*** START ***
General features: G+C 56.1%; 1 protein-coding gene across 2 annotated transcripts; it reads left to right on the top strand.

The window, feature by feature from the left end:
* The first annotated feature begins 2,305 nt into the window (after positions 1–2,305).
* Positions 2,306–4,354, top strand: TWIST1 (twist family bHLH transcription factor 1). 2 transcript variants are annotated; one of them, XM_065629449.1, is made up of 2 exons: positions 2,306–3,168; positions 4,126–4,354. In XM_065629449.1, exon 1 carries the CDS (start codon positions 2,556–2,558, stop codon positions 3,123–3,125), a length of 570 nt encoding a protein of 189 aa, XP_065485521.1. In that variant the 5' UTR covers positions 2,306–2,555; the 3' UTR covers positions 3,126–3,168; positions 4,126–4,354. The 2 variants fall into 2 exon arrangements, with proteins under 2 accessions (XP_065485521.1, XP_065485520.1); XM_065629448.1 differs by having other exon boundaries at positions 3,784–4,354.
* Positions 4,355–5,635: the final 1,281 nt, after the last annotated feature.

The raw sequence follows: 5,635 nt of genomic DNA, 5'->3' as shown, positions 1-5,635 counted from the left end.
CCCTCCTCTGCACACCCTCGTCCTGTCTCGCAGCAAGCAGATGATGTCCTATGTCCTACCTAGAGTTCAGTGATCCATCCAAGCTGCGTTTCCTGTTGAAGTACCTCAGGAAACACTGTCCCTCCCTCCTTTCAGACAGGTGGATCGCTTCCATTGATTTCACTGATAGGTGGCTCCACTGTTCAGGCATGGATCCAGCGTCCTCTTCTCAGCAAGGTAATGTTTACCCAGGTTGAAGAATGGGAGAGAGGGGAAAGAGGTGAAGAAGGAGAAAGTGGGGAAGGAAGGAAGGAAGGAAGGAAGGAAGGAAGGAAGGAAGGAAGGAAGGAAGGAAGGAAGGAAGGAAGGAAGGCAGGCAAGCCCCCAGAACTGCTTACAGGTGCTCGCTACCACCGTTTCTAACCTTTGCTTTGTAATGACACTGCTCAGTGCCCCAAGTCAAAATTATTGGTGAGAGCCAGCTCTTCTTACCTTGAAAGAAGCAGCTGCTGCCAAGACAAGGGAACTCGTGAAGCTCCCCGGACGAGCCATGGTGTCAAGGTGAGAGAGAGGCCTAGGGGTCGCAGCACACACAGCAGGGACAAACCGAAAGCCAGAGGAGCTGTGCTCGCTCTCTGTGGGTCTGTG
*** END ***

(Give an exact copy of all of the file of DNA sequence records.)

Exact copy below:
General features: G+C 56.1%; 1 protein-coding gene across 2 annotated transcripts; it reads left to right on the top strand.

The window, feature by feature from the left end:
* The first annotated feature begins 2,305 nt into the window (after positions 1–2,305).
* Positions 2,306–4,354, top strand: TWIST1 (twist family bHLH transcription factor 1). 2 transcript variants are annotated; one of them, XM_065629449.1, is made up of 2 exons: positions 2,306–3,168; positions 4,126–4,354. In XM_065629449.1, exon 1 carries the CDS (start codon positions 2,556–2,558, stop codon positions 3,123–3,125), a length of 570 nt encoding a protein of 189 aa, XP_065485521.1. In that variant the 5' UTR covers positions 2,306–2,555; the 3' UTR covers positions 3,126–3,168; positions 4,126–4,354. The 2 variants fall into 2 exon arrangements, with proteins under 2 accessions (XP_065485521.1, XP_065485520.1); XM_065629448.1 differs by having other exon boundaries at positions 3,784–4,354.
* Positions 4,355–5,635: the final 1,281 nt, after the last annotated feature.

The raw sequence follows: 5,635 nt of genomic DNA, 5'->3' as shown, positions 1-5,635 counted from the left end.
CCCTCCTCTGCACACCCTCGTCCTGTCTCGCAGCAAGCAGATGATGTCCTATGTCCTACCTAGAGTTCAGTGATCCATCCAAGCTGCGTTTCCTGTTGAAGTACCTCAGGAAACACTGTCCCTCCCTCCTTTCAGACAGGTGGATCGCTTCCATTGATTTCACTGATAGGTGGCTCCACTGTTCAGGCATGGATCCAGCGTCCTCTTCTCAGCAAGGTAATGTTTACCCAGGTTGAAGAATGGGAGAGAGGGGAAAGAGGTGAAGAAGGAGAAAGTGGGGAAGGAAGGAAGGAAGGAAGGAAGGAAGGAAGGAAGGAAGGAAGGAAGGAAGGAAGGAAGGAAGGAAGGAAGGCAGGCAAGCCCCCAGAACTGCTTACAGGTGCTCGCTACCACCGTTTCTAACCTTTGCTTTGTAATGACACTGCTCAGTGCCCCAAGTCAAAATTATTGGTGAGAGCCAGCTCTTCTTACCTTGAAAGAAGCAGCTGCTGCCAAGACAAGGGAACTCGTGAAGCTCCCCGGACGAGCCATGGTGTCAAGGTGAGAGAGAGGCCTAGGGGTCGCAGCACACACAGCAGGGACAAACCGAAAGCCAGAGGAGCTGTGCTCGCTCTCTGTGGGTCTGTG